The Effects of High Mobility Group Box-1 Protein in Human Vascular Smooth Muscle Progenitor Cells in Regard to the Occurrence of Allograft Vasculopathy after Heart Transplantation

Project: A - Government Institutionb - National Science and Technology Council

Project Details


Immune system originally protects the body from infection of microorganisms. However, after the heart transplant surgery was performed, the donor's heart may induce the immune responses in the body of the recipient, which process is known as transplant rejection. Since the 1980s, cyclosporine, an efficient anti-rejection drugs was promoted, which greatly increased the survival rate of patients after heart transplantation and brought the medicine of heart transplant into a new era. Even this, chronic rejection is still the major problem faced by transplantation. Each year more than 5,000 people received heart transplantation worldwide, but about 25% of patients was death resulting in chronic rejection-related allograft vsculopathy after surgery for five years, which is still unclear in the underlying mechanism involving in vasculopathy. The typical characteristics of allograft vasculopathy after heart transplantation are coronary arteries endothelium damage (death of endothelial cells) and vascular intimal hyperplasia (proliferation of vascular smooth muscle cells). Previous pathological studies had demonstrated that vascular smooth muscle cells deposited on vasculopathy intima were mostly from the recipient. It is well known that bone marrow, circulating blood, arterial adventitia and skeletal muscle contain vascular smooth muscle progenitor cells (VSMPCs), therefore scientists have speculated that it may have considerable relevance exists between VSMPCs and allograft vasculopathy. High-mobility group protein B1 (HMGB1) is widely distributed in the lymphoid tissue, brain, liver, lung, heart, spleen, and kidney. Overexpression of HMGB1 has significant roles in tumor progression and tumor metastasis. Recently reports showed that HMGB1 is the intrinsic signal in rejection, it may star and regulate the immune responses, promote the maturation of immune cells, and induce the release of cytokines. The severity of allograft vasculopathy may also be associated with the plasma level of HMGB1. Although scientists considered that one of the causes of vasculopathy may come from the proliferation of VSMPCs, the real machines has rarely been reported and proved. Therefore, our group is very concern the effects of HMGB1 on VSMPCs function in heart transplant patients. In this project, we plan to employ cell and animal experiments to investigate the influence of HMBG1 on VSMPCs function and the occurrence of allograft vasculopathy on Rats. Futuremore, we expect to analysis the plasma level of HMGB1 and circulating VSMPCs in patients who underwent heart transplantation. Finally, we are going to analysis the clinical relevance between HMGB1, VSMPCs, and patients’ situation of vasculopathy using retrospective methods. We expect that the results of present study may provide insights into the development of therapeutic strategies for the prevention of chronic rejection and allograft vasculopathy after heart transplantation.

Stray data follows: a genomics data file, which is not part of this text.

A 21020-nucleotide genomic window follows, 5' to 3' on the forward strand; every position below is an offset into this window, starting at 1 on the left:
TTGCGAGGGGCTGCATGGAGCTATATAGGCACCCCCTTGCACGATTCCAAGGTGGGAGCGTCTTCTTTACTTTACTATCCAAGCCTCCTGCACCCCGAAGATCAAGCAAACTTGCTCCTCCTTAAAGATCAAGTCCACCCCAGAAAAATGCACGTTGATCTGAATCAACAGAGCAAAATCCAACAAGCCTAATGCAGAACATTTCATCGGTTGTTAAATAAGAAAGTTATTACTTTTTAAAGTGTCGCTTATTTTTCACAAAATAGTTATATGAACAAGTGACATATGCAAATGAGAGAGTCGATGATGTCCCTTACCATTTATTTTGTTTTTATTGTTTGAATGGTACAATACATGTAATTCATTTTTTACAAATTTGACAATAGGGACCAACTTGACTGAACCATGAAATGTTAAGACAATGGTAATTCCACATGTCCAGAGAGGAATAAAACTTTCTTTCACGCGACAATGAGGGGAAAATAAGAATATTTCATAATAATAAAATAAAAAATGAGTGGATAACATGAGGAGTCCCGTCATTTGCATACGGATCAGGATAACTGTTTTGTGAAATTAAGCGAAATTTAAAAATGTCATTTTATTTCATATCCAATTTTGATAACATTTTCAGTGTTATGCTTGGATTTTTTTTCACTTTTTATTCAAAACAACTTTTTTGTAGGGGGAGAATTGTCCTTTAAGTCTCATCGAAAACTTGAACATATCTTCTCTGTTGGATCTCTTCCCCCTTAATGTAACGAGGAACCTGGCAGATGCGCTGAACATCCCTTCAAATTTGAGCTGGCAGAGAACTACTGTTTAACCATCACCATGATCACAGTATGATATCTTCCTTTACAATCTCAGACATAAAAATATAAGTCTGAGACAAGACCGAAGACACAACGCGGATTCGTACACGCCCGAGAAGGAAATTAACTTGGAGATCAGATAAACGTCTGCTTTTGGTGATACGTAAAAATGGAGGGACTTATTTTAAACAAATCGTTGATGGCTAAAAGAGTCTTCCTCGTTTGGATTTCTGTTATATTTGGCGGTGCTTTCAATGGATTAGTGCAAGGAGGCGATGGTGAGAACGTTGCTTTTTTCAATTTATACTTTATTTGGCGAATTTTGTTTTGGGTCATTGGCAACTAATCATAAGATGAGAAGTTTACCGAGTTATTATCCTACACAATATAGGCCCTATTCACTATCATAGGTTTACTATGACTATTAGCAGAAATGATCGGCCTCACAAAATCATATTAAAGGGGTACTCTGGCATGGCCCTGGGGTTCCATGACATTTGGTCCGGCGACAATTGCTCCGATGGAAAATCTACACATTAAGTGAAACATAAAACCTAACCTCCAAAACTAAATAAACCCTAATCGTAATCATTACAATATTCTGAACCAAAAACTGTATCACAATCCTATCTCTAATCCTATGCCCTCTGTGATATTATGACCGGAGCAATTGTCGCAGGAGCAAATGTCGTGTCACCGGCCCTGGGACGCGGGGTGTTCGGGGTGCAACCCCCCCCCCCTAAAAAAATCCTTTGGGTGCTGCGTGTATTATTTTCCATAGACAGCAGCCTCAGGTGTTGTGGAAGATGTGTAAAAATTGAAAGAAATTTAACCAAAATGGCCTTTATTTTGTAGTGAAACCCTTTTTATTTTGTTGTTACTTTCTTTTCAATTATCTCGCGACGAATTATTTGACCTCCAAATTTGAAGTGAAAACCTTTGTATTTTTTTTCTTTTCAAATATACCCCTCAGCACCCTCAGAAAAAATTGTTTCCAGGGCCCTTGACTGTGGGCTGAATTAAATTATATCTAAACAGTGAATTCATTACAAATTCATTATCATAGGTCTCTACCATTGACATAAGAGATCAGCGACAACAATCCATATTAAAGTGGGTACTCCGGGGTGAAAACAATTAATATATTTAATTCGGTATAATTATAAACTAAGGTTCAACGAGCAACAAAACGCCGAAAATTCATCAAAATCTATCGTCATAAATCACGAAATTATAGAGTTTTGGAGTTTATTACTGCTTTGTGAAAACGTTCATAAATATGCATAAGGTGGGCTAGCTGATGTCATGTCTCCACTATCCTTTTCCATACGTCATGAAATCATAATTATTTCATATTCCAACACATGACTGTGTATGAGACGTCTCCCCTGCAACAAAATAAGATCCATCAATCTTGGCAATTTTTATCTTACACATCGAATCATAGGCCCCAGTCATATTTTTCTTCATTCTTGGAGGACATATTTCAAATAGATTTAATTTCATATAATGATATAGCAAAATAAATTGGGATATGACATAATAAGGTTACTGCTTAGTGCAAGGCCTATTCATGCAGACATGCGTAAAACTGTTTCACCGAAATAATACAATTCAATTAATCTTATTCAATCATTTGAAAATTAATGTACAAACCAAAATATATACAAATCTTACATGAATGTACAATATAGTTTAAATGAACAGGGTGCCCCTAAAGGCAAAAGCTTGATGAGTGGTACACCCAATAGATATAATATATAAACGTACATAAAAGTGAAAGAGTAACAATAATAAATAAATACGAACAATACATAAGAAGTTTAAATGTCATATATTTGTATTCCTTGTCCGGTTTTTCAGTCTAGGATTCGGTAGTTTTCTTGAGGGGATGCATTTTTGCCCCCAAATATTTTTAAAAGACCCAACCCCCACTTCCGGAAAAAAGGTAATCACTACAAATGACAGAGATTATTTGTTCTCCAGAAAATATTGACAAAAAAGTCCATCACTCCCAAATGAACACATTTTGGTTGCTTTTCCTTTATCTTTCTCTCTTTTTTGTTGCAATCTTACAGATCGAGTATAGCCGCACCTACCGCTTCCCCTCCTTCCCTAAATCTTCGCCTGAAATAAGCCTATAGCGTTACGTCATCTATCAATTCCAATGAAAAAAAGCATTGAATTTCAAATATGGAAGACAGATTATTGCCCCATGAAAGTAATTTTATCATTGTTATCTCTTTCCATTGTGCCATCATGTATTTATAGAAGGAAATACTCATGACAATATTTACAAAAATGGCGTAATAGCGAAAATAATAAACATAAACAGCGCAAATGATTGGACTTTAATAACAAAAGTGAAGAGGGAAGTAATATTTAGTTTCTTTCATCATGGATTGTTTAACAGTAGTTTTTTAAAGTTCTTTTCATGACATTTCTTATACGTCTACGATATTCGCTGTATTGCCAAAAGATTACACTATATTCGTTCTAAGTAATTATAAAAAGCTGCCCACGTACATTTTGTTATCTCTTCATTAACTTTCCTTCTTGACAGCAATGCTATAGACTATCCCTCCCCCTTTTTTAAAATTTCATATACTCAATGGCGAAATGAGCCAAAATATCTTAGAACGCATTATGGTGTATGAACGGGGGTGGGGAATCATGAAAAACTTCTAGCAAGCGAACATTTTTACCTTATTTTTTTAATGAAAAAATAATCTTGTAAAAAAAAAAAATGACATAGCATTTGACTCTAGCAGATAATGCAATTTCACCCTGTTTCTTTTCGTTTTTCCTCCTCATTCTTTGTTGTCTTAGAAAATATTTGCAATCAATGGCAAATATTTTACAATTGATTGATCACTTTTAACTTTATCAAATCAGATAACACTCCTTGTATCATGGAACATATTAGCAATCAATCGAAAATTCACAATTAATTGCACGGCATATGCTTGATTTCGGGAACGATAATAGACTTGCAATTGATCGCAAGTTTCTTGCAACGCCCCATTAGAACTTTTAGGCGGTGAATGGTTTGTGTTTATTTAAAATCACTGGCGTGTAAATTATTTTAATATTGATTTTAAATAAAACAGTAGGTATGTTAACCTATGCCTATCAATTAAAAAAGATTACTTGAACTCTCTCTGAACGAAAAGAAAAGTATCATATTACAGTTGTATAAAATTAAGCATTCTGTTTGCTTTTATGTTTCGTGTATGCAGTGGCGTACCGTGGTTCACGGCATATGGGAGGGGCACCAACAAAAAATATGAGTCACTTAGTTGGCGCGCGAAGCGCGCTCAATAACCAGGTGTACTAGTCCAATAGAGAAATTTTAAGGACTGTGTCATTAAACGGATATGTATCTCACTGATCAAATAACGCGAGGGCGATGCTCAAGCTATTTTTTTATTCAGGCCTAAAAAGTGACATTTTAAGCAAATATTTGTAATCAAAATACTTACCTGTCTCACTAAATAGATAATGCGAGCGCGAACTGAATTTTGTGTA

Effective start/end date8/1/157/31/16


  • vascular smooth muscle progenitor cells
  • high-mobility group protein B1
  • allograft vasculopathy


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